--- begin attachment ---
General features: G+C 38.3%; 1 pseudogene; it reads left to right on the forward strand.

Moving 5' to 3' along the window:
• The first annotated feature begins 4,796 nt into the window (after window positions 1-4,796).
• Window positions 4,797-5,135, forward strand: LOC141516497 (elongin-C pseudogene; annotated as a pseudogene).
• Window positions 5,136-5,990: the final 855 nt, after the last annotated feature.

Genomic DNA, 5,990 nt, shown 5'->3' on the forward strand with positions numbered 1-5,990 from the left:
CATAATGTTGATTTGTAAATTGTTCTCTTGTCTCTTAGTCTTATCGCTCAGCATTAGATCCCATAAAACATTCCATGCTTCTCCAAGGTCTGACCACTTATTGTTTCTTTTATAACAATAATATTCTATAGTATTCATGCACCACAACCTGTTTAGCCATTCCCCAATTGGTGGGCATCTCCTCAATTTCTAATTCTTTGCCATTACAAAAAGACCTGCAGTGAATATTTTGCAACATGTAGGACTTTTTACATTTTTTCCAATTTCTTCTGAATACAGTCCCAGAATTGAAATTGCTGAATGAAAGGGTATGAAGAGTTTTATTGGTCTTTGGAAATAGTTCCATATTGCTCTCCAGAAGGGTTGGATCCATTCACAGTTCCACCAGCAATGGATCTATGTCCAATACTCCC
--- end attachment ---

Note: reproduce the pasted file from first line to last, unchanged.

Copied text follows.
General features: G+C 38.3%; 1 pseudogene; it reads left to right on the forward strand.

Moving 5' to 3' along the window:
• The first annotated feature begins 4,796 nt into the window (after window positions 1-4,796).
• Window positions 4,797-5,135, forward strand: LOC141516497 (elongin-C pseudogene; annotated as a pseudogene).
• Window positions 5,136-5,990: the final 855 nt, after the last annotated feature.

Genomic DNA, 5,990 nt, shown 5'->3' on the forward strand with positions numbered 1-5,990 from the left:
CATAATGTTGATTTGTAAATTGTTCTCTTGTCTCTTAGTCTTATCGCTCAGCATTAGATCCCATAAAACATTCCATGCTTCTCCAAGGTCTGACCACTTATTGTTTCTTTTATAACAATAATATTCTATAGTATTCATGCACCACAACCTGTTTAGCCATTCCCCAATTGGTGGGCATCTCCTCAATTTCTAATTCTTTGCCATTACAAAAAGACCTGCAGTGAATATTTTGCAACATGTAGGACTTTTTACATTTTTTCCAATTTCTTCTGAATACAGTCCCAGAATTGAAATTGCTGAATGAAAGGGTATGAAGAGTTTTATTGGTCTTTGGAAATAGTTCCATATTGCTCTCCAGAAGGGTTGGATCCATTCACAGTTCCACCAGCAATGGATCTATGTCCAATACTCCC